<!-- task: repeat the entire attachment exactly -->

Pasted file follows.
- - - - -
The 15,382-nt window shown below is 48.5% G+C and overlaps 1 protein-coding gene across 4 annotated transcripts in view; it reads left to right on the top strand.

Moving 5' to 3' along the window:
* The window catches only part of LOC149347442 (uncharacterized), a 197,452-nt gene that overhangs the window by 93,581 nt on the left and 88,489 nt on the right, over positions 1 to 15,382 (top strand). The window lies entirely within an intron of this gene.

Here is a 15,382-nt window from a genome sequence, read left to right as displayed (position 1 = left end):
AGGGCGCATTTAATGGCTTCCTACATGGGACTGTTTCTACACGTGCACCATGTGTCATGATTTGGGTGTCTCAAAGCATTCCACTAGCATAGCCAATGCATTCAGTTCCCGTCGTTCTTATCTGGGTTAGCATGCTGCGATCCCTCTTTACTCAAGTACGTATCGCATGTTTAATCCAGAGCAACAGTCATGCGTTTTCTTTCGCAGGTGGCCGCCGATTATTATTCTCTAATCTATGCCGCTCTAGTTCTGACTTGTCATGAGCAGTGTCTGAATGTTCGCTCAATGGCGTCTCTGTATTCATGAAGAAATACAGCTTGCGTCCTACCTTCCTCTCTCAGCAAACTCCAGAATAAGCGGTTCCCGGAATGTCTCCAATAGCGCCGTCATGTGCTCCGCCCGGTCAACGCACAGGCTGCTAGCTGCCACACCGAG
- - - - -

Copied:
The 15,382-nt window shown below is 48.5% G+C and overlaps 1 protein-coding gene across 4 annotated transcripts in view; it reads left to right on the top strand.

Moving 5' to 3' along the window:
* The window catches only part of LOC149347442 (uncharacterized), a 197,452-nt gene that overhangs the window by 93,581 nt on the left and 88,489 nt on the right, over positions 1 to 15,382 (top strand). The window lies entirely within an intron of this gene.

Here is a 15,382-nt window from a genome sequence, read left to right as displayed (position 1 = left end):
AGGGCGCATTTAATGGCTTCCTACATGGGACTGTTTCTACACGTGCACCATGTGTCATGATTTGGGTGTCTCAAAGCATTCCACTAGCATAGCCAATGCATTCAGTTCCCGTCGTTCTTATCTGGGTTAGCATGCTGCGATCCCTCTTTACTCAAGTACGTATCGCATGTTTAATCCAGAGCAACAGTCATGCGTTTTCTTTCGCAGGTGGCCGCCGATTATTATTCTCTAATCTATGCCGCTCTAGTTCTGACTTGTCATGAGCAGTGTCTGAATGTTCGCTCAATGGCGTCTCTGTATTCATGAAGAAATACAGCTTGCGTCCTACCTTCCTCTCTCAGCAAACTCCAGAATAAGCGGTTCCCGGAATGTCTCCAATAGCGCCGTCATGTGCTCCGCCCGGTCAACGCACAGGCTGCTAGCTGCCACACCGAG